Emmett’s story begins on Jan. 24, 2016. It was my 35th birthday. It also was the day my husband and I saw those two little lines on a pregnancy test. After eight years of marriage and a lot of life happening in between (layoffs, health scares, cross-country moves), we were pregnant with our first child!
In late March, we went for our first ultrasound. Everything seemed perfectly fine until the tech told us to go upstairs and meet with our OB. It was then she told us our baby had developed something called a cystic hygroma and fetal hydrops. It was through some internet research that we found out that these are most likely caused by a chromosome issue, such as Down’s Syndrome or Turner’s Syndrome. We went from being perfectly elated to seeing our baby and hearing a heartbeat, to heartbroken and devastated in a matter of minutes.
Over the next few weeks, we decided to see if things would get better on their own. When we went for our next ultrasound in late April, things had, unfortunately, not improved. We met at length with a fetal specialist who discussed the ultrasound findings with us. He showed us just how big the cystic hygroma, essentially a large fluid bubble, had almost taken over the baby in the womb.
On April 26, 2016, at 12:50 a.m., Emmett John Michael was born sleeping at 18.5 weeks, all seven wonderful, beautiful ounces of him. The nurses wrapped him up in a teeny knit cocoon and hat to keep his body warm. They also made footprints of him that we could give to the grandparents and keep for our memory. We held him and took pictures for the next 18 hours, knowing this was going to be all the time we would ever have with him. When it was finally time to leave the hospital, that was one of the hardest days of my life to leave my baby and never see him again.
A week later I was bent over in excruciating pain. I went to the emergency room where they found my cervix was being held open by “retained pregnancy tissue” (don’t you just love the heartfelt technical term?) which was causing massive bleeding and an infection. I had a few choices: wait for it to stop on its own (not likely), go for a surgery and stay in the hospital for 3-4 days recovery, or have them do a quick procedure to remove everything. I opted for the latter because at-the-time I felt like the nightmare was just continuing. I was reliving the birth and death of my child all over again. I just wanted to be at home, moving on.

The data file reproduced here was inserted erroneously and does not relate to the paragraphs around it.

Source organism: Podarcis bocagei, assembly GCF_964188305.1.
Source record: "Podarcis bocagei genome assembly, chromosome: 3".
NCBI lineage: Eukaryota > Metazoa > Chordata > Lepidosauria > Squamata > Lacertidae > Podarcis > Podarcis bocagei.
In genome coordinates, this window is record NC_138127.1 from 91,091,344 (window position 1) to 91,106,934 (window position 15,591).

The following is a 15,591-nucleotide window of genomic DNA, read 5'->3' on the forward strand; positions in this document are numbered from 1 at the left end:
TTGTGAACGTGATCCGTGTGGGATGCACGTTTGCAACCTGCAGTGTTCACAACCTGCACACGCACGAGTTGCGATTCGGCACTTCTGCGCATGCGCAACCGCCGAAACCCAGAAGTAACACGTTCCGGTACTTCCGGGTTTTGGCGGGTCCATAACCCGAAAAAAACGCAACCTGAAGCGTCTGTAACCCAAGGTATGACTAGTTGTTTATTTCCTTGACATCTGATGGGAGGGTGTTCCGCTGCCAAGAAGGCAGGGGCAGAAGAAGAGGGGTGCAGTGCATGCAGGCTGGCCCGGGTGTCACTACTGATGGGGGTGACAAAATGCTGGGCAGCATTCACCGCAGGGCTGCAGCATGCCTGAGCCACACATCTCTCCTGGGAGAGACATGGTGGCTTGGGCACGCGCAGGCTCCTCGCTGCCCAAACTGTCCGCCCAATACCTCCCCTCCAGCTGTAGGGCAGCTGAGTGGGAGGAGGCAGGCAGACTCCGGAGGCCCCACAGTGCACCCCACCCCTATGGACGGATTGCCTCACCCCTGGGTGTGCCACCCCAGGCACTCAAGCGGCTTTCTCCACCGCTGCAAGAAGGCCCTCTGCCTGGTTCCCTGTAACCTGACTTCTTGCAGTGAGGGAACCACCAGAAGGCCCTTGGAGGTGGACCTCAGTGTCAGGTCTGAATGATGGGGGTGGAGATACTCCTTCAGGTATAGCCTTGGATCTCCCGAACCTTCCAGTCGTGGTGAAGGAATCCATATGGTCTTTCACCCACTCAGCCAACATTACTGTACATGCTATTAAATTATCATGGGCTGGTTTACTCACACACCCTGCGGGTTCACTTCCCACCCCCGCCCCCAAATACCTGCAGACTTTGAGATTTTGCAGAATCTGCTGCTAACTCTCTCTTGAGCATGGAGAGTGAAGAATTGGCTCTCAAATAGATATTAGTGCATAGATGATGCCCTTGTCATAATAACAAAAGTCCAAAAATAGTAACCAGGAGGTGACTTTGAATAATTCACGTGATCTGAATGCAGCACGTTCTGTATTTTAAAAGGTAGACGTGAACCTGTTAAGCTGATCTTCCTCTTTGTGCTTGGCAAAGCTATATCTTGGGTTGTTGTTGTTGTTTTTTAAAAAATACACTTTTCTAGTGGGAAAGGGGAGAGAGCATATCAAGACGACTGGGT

A local funeral home cremated Emmett at no-charge for us. They placed him in a beautiful little silver urn that we keep in our bedroom now. Our family also planted a hydrangea tree in our garden that has a large stone heart sitting under it. There have been times this summer where a gorgeous monarch butterfly comes and sits in it. That’s when we know our Emmett is still with us.
I never knew the days would get harder after leaving that hospital. The what-ifs, the moments that never will be. Holidays, birthdays, first days of school that we’ll never be able to experience with him. The heartbreak of looking down at my tummy, knowing that I should be a big pregnant woman right now nearing the end of my pregnancy, but alas, it’s flat and there’s nothing there to ever indicate I was pregnant.
My hope is that this blog will resonate with some other woman and her family out there, letting you know that you’re not alone. Miscarriage and infant loss happens in 1 out of every 4 pregnancies. But, you just don’t hear about it. People don’t want to think that babies can die. The sad truth is that they can. It’s heartbreaking but it does happen. Join me on this journey through living with grief after miscarriage and navigating the ups and downs in this unrelenting sea of emotions.
Who’s Missing Emmett
Below are the family members who have contributed to this blog to share their journey after Emmett’s passing:
Christina: Emmett’s mother was born and raised in a suburb of Milwaukee. She now lives in rural central Massachusetts with her husband Brett and dog Dakota. She graduated with a B.A. in Mass Communications and a Spanish minor from the University of Wisconsin-Milwaukee, and also has a Master’s Degree from Emerson College in Broadcast Journalism. She works as a nonprofit website consultant to charity organizations all across the U.S. and Canada. This is the story of her first child and pregnancy.
Liza: Emmett’s grandmother was born in Iriga City, Philippines to illegitimate parents. Her mother was a pharmacist and the eldest daughter to a retired Naval Officer. Raised by several family members, she came to the U.S in 1969. Years later, she would become a naturalized citizen. Due to her father’s time in the military, she moved often and attended several schools, finally graduating from Wauwatosa West in the Milwaukee area. Due to several personal hardships, she became estranged from her biological father at 17. Soon after, she lived with a paternal uncle and aunt who would legally adopt her. At 20 years old, she became a single mother to Emmett’s mom, Christina.